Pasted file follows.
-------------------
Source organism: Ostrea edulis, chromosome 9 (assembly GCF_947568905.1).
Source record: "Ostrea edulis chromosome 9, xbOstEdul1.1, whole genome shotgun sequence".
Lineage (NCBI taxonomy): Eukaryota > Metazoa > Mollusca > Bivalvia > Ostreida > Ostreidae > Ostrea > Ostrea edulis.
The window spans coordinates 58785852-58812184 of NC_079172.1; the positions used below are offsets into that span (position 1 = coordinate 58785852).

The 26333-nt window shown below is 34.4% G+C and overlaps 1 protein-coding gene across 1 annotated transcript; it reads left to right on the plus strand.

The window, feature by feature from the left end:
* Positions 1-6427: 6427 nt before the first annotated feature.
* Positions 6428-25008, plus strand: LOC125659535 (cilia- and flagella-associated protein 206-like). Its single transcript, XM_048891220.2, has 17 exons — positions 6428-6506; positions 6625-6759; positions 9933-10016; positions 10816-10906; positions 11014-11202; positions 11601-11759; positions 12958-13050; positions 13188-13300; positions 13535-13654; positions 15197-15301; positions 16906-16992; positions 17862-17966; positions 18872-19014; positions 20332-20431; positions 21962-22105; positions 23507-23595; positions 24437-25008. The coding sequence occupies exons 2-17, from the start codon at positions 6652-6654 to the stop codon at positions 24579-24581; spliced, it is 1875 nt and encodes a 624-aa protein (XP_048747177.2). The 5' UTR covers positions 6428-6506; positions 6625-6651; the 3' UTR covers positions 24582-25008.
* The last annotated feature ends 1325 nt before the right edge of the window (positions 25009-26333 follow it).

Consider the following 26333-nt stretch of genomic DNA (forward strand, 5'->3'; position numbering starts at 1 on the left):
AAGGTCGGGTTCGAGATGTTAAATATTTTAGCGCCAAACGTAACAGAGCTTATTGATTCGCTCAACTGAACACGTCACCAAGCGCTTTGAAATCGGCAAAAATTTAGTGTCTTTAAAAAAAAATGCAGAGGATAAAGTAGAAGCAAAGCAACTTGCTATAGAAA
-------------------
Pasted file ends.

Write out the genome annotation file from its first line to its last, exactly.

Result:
Source organism: Ostrea edulis, chromosome 9 (assembly GCF_947568905.1).
Source record: "Ostrea edulis chromosome 9, xbOstEdul1.1, whole genome shotgun sequence".
Lineage (NCBI taxonomy): Eukaryota > Metazoa > Mollusca > Bivalvia > Ostreida > Ostreidae > Ostrea > Ostrea edulis.
The window spans coordinates 58785852-58812184 of NC_079172.1; the positions used below are offsets into that span (position 1 = coordinate 58785852).

The 26333-nt window shown below is 34.4% G+C and overlaps 1 protein-coding gene across 1 annotated transcript; it reads left to right on the plus strand.

The window, feature by feature from the left end:
* Positions 1-6427: 6427 nt before the first annotated feature.
* Positions 6428-25008, plus strand: LOC125659535 (cilia- and flagella-associated protein 206-like). Its single transcript, XM_048891220.2, has 17 exons — positions 6428-6506; positions 6625-6759; positions 9933-10016; positions 10816-10906; positions 11014-11202; positions 11601-11759; positions 12958-13050; positions 13188-13300; positions 13535-13654; positions 15197-15301; positions 16906-16992; positions 17862-17966; positions 18872-19014; positions 20332-20431; positions 21962-22105; positions 23507-23595; positions 24437-25008. The coding sequence occupies exons 2-17, from the start codon at positions 6652-6654 to the stop codon at positions 24579-24581; spliced, it is 1875 nt and encodes a 624-aa protein (XP_048747177.2). The 5' UTR covers positions 6428-6506; positions 6625-6651; the 3' UTR covers positions 24582-25008.
* The last annotated feature ends 1325 nt before the right edge of the window (positions 25009-26333 follow it).

Consider the following 26333-nt stretch of genomic DNA (forward strand, 5'->3'; position numbering starts at 1 on the left):
AAGGTCGGGTTCGAGATGTTAAATATTTTAGCGCCAAACGTAACAGAGCTTATTGATTCGCTCAACTGAACACGTCACCAAGCGCTTTGAAATCGGCAAAAATTTAGTGTCTTTAAAAAAAAATGCAGAGGATAAAGTAGAAGCAAAGCAACTTGCTATAGAAA